I liked Just Whitney. It does have that Atlanta feel to it on most of the songs, versus her native New Jersey feel of her past albums. There's no denying she has a beautiful voice. I like the album's simplicity, keeping it to 10 songs without too much padded stuff that plagues some artists' albums. I stil like One of These Days, Things You Say, My Love (with Bobby Brown), Dear John Letter, the Whatchulookinat, the dramatic Unashamed and others. I like that she went with different producers like Missy Elliott, Kevin Briggs, Troy Taylor and some others for this album, a break from the David Foster/Diane Warren overkill of her previous ones. I think that she put the album at the wrong time, what with Nelly, Eminem, Avril Lavigne and others still dominating the chart. She pushed the album back 3 times, but it was smart she did because it came out right. I hope that the next album will do well and get more people back to hearing Whitney again. This album was overlooked and ignored too much!
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Format: Audio CD
Over a year after its release, Just Whitney is Whitney's worst selling album, being certified as only Platinum, this is not a secret. Unfortunately also, the three singles which were released all peaked at the 70s and 80s positions, which is for sure a disappointment for many fans.
But owning the album for over a year, I think there was a lot of politics involved that caused the low sales. YES, 'Just Whitney' is not The Bodyguard, and is not My Love is Your Love, or any of those other timeless masterpieces, but it is not bad at all. The album carries a very personal theme to Whitney, hence the fans loved it. For the casual listener though, the message comes out a bit too serious, an important factor that caused the failure of not only Just Whitney, but also Madonna's American Life album.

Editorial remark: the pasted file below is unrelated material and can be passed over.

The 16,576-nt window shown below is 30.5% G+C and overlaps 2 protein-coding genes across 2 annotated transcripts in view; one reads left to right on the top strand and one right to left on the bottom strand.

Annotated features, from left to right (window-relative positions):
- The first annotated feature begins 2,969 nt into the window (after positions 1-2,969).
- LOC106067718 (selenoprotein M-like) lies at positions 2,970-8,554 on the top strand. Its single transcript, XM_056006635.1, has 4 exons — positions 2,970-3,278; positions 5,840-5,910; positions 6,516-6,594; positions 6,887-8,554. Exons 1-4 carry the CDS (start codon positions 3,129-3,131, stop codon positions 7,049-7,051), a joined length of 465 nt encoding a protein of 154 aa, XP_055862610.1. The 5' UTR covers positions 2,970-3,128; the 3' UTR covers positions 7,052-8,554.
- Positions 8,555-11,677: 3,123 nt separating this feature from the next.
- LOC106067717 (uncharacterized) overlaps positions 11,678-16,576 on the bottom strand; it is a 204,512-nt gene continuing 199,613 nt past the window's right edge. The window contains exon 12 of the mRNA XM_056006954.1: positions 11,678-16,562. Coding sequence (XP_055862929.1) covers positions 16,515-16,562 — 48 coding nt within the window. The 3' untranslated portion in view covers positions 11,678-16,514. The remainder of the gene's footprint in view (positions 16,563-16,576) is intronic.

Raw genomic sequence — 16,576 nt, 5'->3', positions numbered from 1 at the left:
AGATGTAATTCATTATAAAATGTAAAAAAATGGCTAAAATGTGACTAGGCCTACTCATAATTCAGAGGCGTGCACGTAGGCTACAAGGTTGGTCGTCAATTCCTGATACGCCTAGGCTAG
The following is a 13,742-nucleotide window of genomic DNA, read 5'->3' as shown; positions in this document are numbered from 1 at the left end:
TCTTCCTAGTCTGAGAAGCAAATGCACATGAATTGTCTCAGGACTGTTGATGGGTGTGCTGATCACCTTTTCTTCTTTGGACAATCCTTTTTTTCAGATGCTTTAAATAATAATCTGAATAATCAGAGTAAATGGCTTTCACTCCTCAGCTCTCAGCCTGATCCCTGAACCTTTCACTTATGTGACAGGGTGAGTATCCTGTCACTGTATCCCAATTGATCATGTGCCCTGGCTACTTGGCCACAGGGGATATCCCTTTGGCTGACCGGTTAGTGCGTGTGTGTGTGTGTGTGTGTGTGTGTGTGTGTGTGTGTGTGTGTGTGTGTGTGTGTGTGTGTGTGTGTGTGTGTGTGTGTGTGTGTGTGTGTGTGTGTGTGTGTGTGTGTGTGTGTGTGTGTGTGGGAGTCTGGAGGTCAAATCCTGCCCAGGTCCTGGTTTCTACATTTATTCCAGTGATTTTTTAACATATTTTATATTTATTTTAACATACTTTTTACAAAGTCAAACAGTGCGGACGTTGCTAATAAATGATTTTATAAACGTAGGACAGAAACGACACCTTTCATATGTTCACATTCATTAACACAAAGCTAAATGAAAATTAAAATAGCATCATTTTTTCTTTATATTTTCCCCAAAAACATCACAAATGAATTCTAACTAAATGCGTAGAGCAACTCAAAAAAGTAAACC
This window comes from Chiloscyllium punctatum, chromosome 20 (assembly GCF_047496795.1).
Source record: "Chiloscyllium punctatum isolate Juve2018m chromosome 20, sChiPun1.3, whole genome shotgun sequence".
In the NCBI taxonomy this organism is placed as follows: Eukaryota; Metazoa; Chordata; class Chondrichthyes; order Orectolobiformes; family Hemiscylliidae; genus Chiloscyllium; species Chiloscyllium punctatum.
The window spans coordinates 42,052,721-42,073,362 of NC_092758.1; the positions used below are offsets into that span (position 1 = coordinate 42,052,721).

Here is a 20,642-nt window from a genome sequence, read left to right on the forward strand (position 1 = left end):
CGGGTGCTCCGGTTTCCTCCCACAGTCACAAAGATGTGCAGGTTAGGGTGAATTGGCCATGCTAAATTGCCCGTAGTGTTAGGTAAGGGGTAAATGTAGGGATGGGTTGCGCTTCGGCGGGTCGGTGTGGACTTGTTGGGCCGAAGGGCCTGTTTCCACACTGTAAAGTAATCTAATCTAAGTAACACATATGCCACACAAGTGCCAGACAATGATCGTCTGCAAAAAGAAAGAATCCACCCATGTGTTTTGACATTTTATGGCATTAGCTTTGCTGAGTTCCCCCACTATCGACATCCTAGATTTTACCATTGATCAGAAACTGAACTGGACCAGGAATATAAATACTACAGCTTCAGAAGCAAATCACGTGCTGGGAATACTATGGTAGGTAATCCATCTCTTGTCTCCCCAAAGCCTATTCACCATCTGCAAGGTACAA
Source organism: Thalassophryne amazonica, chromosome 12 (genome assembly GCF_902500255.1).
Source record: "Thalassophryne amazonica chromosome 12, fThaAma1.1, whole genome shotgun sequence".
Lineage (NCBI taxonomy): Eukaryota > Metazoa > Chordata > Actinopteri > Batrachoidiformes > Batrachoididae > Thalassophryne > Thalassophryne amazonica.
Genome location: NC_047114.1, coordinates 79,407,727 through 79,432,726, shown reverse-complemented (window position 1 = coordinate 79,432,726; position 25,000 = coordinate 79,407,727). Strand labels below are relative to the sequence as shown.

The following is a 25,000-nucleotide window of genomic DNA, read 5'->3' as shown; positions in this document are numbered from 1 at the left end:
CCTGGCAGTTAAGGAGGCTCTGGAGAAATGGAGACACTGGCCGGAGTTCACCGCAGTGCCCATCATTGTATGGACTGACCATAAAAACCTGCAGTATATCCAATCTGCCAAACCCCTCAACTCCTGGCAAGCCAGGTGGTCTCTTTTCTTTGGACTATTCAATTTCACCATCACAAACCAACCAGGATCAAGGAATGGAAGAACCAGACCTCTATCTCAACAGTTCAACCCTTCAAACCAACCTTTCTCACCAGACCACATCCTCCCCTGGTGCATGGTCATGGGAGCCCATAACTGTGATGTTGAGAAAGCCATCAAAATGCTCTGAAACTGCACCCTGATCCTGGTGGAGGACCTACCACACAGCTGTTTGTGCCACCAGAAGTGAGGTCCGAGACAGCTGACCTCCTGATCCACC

Another factor is the media, I don't think the radio stations that long talked about Whitney were very welcoming of tracks that diss those very same stations.
Last but not least, Arista's ex-CEO, L. A. Reid (who recently was fired due to his incompetence),, All of Whitney's previous work was released with Clive Davis, but this one was released with L. A. Reid, who also released TLC, Toni Braxton, and Santana's recent releases, all of which FLOPPED due to lack of promotion and horrible business decisions. If it was Whitney alone, one would say, but that record label suffered a lot, hence he was asked to exit by the parent company (BMG).
The album is worth picking up, songs like "One of Those Days", which should be a spring season anthem, "Tell Me No", an explosive motivation and self-esteem song, and "Unashamed" make it worth buying.
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By Timothy Yap on Jan. 23 2004
Format: Audio CD
Prime Cuts: Try It On My Own, Love That Man, You Light Up My Life
Overshadowed by the chaos of her personal life, "Just Whitney" came and went without much fanfare. This has become one of music's greatest catastrophe. "Just Whitney," Houston's first full-length album since her 1998 multi-platinum "My Love is Your Love," is truly classic Whitney.
In a musical landscape that eskews ballads, Whitney returns with two outstanding ballads, showcasing her powerful vocal prowess. "Try It on My Own," a co-write of Carole Bayer Sager, is simply classic Whitney. With a gentle piano introduction, the song builds up to a crescendo allowing the voice of the diva to shine at its utmost glory. A song about independence, "Try It" could easily be the anthem of a student leaving for college or a divorcee trying to serve on her own or any person starting a new venture. In the similar emotional depth is "You Light Up My Life." Though "Light" is the old Debby Boone classic, recently revived by LeAnn Rimes, Babyface (Houston's producer) gives this version a more gospel feel with opportunities for Whitney to hold notes missing in other versions.
On the more upbeat side, "Dear John Letter," as the title suggests, is heartbreak with grooves. Singing at the end of the relationship, Houston allows her voice to be guided by some hip hop beat, showing that the diva can keep abreast with the times. Like her previous gem "I Bow Out," "Unashamed" allows Whitney to still show us that she also can handle a midtempo ballad.
"Love That Man" a pop upbeat jovual ode to love and fidelity reminds one of her "I Wanna Dance with Somebody" epoch. With an infectious beat and catchy tune, it's no wonder this song become Billboard's No.1 Dance Song.